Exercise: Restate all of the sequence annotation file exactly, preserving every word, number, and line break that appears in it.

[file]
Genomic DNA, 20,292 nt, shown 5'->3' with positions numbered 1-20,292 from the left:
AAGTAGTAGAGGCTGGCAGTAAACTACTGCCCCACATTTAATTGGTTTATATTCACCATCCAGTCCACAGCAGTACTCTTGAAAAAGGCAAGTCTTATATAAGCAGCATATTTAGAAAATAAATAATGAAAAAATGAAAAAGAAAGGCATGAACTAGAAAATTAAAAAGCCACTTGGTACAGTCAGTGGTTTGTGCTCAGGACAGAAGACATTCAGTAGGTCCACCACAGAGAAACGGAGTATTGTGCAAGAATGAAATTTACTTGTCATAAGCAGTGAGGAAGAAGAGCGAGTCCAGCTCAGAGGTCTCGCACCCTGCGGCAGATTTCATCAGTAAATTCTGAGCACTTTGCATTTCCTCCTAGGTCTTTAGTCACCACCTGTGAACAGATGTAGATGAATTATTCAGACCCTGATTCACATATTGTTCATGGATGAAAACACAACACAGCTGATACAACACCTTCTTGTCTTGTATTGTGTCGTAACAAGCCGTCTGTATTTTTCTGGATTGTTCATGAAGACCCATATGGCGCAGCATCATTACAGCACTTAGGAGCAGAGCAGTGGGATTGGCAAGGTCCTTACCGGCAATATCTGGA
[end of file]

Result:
Genomic DNA, 20,292 nt, shown 5'->3' with positions numbered 1-20,292 from the left:
AAGTAGTAGAGGCTGGCAGTAAACTACTGCCCCACATTTAATTGGTTTATATTCACCATCCAGTCCACAGCAGTACTCTTGAAAAAGGCAAGTCTTATATAAGCAGCATATTTAGAAAATAAATAATGAAAAAATGAAAAAGAAAGGCATGAACTAGAAAATTAAAAAGCCACTTGGTACAGTCAGTGGTTTGTGCTCAGGACAGAAGACATTCAGTAGGTCCACCACAGAGAAACGGAGTATTGTGCAAGAATGAAATTTACTTGTCATAAGCAGTGAGGAAGAAGAGCGAGTCCAGCTCAGAGGTCTCGCACCCTGCGGCAGATTTCATCAGTAAATTCTGAGCACTTTGCATTTCCTCCTAGGTCTTTAGTCACCACCTGTGAACAGATGTAGATGAATTATTCAGACCCTGATTCACATATTGTTCATGGATGAAAACACAACACAGCTGATACAACACCTTCTTGTCTTGTATTGTGTCGTAACAAGCCGTCTGTATTTTTCTGGATTGTTCATGAAGACCCATATGGCGCAGCATCATTACAGCACTTAGGAGCAGAGCAGTGGGATTGGCAAGGTCCTTACCGGCAATATCTGGA